The tomorrows past

My hard disc is full of ghosts. Electrons streamed through complex orderings of magnetic fields. I dredged out a few images. The end of December is always a calm and quiet time it seems. In years without the omicron I have strolled through gardens, walked on deserted beaches, sailed through calm lagoons.

We seemed to have traveled without a passport on most Decembers. The furthest photo in this bunch was the beach in the Andaman’s Neil Island. We have travelled north, into the colder parts of India, or stayed by the warm shorelines.

Every time I look at a collection of photos, something different leaps out at me. This time it was this photo taken in Mumbai’s Chor Bazaar. The duo look like chess players: looking into the interior of a baroque piece of ancient electronics. A very close look before the next move, I’m sure.

Leaving Andamans

A relaxed holiday ended roughly as it began: with the chaos of a ferry. A queue of people moved slowly up a gangplank to the ferry, where the harbour master and a ship’s officer checked tickets. Before that there were two people loading luggage. We presented them ours, and it seemed to be passed into a hold. Later we found that it was piled up in the main cabin.


An interesting thing about sea-going vessels is that everything is labelled. When you think about it you realize that on board an airplane also everything is labelled, but much of the labelling is in the area and equipment handled by crew. The largest space in a plane is passenger seating, and the labelling there is discreet. On the ferry we did not sit in the cabin, but preferred to go up to the deck. It took me a second to figure out what the "Sea Wage Air Vent" is (see photo above).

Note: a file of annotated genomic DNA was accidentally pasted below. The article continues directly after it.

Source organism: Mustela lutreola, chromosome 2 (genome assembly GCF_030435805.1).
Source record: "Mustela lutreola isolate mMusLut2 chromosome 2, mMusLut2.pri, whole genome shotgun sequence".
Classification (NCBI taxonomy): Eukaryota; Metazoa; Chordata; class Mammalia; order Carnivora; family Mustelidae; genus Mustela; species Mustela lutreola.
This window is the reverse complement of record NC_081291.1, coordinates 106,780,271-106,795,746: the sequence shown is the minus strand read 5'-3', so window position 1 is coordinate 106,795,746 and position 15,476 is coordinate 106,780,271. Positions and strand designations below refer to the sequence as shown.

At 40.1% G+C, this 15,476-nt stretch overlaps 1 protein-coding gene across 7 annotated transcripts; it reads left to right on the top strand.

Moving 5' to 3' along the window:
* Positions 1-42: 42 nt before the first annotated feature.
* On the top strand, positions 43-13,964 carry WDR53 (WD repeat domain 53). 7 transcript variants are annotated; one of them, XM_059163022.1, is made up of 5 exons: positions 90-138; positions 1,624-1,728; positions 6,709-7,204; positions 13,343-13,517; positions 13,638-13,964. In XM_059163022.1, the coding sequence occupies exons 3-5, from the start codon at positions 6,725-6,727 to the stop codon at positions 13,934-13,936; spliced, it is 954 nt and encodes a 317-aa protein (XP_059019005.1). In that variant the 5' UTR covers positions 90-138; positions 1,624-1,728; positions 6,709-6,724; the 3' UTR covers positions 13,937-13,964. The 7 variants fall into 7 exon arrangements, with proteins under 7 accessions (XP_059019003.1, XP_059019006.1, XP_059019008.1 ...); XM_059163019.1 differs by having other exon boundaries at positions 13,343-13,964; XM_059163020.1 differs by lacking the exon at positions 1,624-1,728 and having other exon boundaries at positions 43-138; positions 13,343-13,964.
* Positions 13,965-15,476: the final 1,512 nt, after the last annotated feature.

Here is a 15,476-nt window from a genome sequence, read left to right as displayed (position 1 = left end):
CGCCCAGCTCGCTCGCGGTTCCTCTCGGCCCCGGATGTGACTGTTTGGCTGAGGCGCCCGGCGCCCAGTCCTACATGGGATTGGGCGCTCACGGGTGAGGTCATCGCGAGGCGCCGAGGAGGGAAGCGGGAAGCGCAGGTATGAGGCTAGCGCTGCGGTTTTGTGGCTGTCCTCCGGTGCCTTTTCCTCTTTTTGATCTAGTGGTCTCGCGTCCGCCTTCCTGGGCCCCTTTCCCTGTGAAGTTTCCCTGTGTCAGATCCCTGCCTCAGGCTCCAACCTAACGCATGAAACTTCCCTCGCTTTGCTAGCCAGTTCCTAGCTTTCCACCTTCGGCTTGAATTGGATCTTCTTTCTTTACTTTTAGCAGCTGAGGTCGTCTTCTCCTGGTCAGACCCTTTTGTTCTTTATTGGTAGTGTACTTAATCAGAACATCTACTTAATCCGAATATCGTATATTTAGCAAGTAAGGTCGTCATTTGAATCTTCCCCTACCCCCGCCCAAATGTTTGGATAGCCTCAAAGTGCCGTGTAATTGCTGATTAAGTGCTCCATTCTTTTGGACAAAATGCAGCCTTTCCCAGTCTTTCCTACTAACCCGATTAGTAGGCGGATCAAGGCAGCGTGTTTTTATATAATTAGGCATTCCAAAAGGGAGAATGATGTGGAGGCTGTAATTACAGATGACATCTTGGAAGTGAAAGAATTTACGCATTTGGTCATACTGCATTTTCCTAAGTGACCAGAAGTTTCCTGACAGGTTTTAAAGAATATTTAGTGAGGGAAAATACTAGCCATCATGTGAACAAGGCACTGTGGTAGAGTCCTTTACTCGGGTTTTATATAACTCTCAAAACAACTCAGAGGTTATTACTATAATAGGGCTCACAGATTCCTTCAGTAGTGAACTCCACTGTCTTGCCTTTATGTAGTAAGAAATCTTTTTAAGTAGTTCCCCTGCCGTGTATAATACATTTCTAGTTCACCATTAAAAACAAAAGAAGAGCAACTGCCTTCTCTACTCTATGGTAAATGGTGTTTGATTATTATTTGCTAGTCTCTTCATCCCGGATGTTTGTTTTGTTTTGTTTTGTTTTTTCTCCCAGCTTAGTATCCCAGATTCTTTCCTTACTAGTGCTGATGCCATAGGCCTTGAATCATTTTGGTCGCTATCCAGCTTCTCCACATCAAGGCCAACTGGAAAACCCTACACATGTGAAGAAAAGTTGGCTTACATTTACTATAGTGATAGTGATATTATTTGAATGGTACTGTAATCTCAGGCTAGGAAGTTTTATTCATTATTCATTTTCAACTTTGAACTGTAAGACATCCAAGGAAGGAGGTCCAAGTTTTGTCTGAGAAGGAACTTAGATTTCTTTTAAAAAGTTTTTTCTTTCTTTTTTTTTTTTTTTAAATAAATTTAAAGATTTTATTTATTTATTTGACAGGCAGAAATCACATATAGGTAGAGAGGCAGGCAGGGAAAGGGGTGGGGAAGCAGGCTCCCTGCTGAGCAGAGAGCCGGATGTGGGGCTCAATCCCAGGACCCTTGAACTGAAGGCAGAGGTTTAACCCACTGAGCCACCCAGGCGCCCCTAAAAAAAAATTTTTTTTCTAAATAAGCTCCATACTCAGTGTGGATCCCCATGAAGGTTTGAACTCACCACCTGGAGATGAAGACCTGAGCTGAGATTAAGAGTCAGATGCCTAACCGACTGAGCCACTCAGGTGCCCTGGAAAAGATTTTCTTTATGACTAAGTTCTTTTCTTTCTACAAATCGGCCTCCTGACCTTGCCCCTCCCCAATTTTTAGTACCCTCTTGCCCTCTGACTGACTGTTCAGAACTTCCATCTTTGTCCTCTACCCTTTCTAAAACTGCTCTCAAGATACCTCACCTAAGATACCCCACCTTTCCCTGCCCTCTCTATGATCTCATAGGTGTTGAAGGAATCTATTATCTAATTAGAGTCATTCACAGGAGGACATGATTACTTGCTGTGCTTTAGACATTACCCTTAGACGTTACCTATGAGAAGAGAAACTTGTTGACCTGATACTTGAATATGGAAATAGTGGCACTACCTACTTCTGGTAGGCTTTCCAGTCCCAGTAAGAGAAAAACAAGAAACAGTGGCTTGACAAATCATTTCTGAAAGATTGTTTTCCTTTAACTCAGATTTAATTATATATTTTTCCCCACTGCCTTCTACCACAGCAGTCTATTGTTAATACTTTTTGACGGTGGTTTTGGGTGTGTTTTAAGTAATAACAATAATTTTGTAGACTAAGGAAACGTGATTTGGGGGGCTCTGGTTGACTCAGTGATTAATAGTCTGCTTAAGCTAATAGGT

View of Sitapur beach from ferry, Neil Island, Andaman

We looked at Neil Island as we pulled away. The jetty and buoy which marked the scuba diving point fell away. We had our last view of Lakshmanpur beach (above), and then the whole island could be encompassed in one view (featured photo). The sea was wonderfully clear, and our wake had lovely blue tones in it. Someone excitedly pointed out a dolphin. We looked for one, and talked lazily about dugongs and sea turtles which we had missed. An hour later we were in Port Blair, and on our way to the airport. The year and the holiday were about to end.

A restful beach

One of the most restful beaches I found in Andaman was the beach in Neil Kendra. I was biased of course; a cut on my leg prevented me from entering the water, so I was a beach comber during my vacation. The Neil Kendra beach had no people at all. It is not a swimming beach, because it is fronted by corals and mangroves.

I did not pay much attention to mangroves before 2004. Then when extensive reports came in of how mangrove ecosystems saved villages from the tsunami, I began to find more information on these swampy backwaters of Mumbai. Today it seems to be an integral part of coast management, given that it not only protects the shore, but actually builds new area. Also, the coastal ecosystem around mangroves is extremely productive, since it harbours many kinds of fish.

Mangroves in Neil Kendra, Andaman